• As the Special Bench of Tribunal in the case of Mahindra & Mahindra (313 ITR 263)(AT-MUM-SB) has conclusively dealt with the subject of obligation to deduct tax at source from payments to non-residents, the same should follow.

Counter-reply by the Revenue:

  • Circulars cannot substitute a provision and cannot reduce the rigours of any provision.
  • Section 195 refers to “sum” and on the other hand, section 190 and all other provisions following thereafter uses the words “income” and not “sum”. Therefore, while making any remittance to a non-resident, tax had to be deducted under section 195.
  • Assessee/ Payer cannot decide about the tax ability, it can be decided by an Assessing officer or a Chartered Accountant.

Tribunal’s observation and Ruling:

  • As per the Supreme Court decision in the case of Transmission Corporation (supra), the person making payment to the non-resident would be liable to deduct tax if the payment so made is chargeable to tax under the Act. Impliedly, if the payment is not chargeable to tax under the Act, the payer would not be liable to deduct tax at source. This aspect has been clarified again by the Supreme Court in the case of Eli Lilly & Co. (supra).
  • The reply of the Supreme Court in Transmission case has to be considered in the light of the assessee’ s contention that section 195 is applicable only when whole of the payment is income chargeable to tax. According to the Tribunal, what the Apex Court meant is that even if a fraction of income embedded in the total payment, section 195(1) will apply and tax will have to be deducted at source.
  • The important difference between section 195(2) and 195(3) is that under section 195(2), the payer applies to the Assessing officer for deduction of tax at lower rates and on the other hands under section 195(3) it is the payee who makes an application to the Assessing officer. Further, under section 195(2), the payer can make application only for deduction of tax at lower rate whereas under section 195(3), the payee can make application to receive payment without deduction of tax.
  • Therefore, the question that arises is that why is it only the payee who can make an application to receive payment without deduction of tax and why not the payer can make an application to make payment without deduction of tax. This is because, when the payer has a bona fide belief that no part of the payment bears income character, section 195(1) itself would be inapplicable and hence no question of going into the procedure prescribed in section 195(2) of the Act. Whereas section 195(3) is enacted to deal with a situation where the payer wants to deduct tax from the payment but the payee believes that he is not chargeable to tax in respect of that payment and hence, sub-section (3) provides an opportunity to the payee to seek approval to receive the payment without deduction of tax.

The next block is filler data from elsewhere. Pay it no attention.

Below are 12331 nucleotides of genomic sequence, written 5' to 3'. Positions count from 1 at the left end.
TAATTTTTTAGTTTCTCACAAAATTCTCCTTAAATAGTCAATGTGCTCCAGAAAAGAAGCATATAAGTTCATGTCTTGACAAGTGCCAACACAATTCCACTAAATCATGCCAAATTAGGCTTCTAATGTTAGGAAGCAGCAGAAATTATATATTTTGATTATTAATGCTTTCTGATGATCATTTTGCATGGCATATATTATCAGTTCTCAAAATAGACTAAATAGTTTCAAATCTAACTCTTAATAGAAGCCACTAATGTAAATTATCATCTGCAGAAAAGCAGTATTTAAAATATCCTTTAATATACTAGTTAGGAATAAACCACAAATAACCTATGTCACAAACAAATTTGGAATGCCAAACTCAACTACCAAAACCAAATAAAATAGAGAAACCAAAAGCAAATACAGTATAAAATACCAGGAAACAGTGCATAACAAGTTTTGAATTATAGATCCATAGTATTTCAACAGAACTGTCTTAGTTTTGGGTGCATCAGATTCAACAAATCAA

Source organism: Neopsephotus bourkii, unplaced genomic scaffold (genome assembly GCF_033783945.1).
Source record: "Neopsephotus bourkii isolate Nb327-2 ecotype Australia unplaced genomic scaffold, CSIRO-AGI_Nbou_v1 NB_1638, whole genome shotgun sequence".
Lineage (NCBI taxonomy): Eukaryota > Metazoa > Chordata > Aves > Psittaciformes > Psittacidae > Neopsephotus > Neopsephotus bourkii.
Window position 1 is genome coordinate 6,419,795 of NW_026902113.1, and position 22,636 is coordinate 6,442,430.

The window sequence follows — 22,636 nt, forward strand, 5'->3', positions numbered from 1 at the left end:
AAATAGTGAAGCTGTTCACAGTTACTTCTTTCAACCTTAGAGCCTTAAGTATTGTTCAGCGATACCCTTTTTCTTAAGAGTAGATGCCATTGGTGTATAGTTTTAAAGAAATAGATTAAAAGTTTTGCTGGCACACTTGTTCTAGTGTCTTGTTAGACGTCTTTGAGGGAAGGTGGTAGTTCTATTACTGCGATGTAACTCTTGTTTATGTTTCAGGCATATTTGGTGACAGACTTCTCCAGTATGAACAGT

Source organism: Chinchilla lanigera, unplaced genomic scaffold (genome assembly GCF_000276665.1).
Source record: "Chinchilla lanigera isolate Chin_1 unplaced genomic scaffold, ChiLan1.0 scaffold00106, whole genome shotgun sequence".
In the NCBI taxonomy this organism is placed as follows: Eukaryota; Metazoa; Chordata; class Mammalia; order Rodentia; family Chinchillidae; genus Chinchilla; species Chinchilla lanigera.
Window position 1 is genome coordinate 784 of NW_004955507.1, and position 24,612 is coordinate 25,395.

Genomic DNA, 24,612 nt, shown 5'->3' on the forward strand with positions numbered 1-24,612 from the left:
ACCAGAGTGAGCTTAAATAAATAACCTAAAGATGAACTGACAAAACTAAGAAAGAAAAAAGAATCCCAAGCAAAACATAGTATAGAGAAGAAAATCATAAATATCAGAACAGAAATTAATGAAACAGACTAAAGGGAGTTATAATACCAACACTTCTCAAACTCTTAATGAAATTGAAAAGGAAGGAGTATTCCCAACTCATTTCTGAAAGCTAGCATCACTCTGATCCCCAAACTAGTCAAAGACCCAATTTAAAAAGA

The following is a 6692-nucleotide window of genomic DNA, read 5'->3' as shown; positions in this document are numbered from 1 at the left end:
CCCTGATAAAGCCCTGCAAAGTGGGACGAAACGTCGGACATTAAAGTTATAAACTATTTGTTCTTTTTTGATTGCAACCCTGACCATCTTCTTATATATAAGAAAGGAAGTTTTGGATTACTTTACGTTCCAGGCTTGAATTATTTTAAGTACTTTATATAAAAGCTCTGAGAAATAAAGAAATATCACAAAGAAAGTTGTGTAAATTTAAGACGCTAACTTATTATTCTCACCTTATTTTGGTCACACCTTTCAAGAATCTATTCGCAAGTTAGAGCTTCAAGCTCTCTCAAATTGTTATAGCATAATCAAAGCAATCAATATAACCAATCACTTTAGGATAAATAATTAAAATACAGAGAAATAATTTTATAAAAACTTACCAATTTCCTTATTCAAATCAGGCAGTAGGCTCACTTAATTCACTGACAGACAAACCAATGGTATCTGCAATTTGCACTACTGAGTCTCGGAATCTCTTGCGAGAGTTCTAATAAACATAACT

• The Tribunal did not accept the contention of the Revenue that the Assessing officer or the Chartered Accountant can only decide whether the payment bears any income character or not and not by the Assessee himself.
  • On visualising various situations that can arise for the applicability of section 195, the Tribunal observed that it is not mandatory for the payer to undergo the procedure of section 195(2) before making any payment to a non-resident in case he is of the bona fide belief that no part of the payment beans income character. If the payer believes that the entire payment or a part of the payment is income chargeable to tax and does not make an application under section 195(2), he will have to deduct tax from such payment as per the decision of the Supreme Court in the case of Transmission Corporation (supra). If the payer fails to deduct such tax at source, he will face all the consequences, like, proceeding under section 201, dis allowance under section 40(a)(i), penalty, prosecution, etc.
  • As per the scheme of section 195, it is the payer who is the first person to decide whether the payment he is making bears any income character or not. If the payer is under a bona fide belief that no part of the payment is chargeable to tax, he will have the right to defend his belief in the proceedings under section 201. The ultimate result would depend on what is determined in the assessment of the recipient, which will determine whether the payer can be treated as an assessee in default or not [Van Oord ACZ India (P) Ltd. (ITA No. 439 of 2008)(Del)].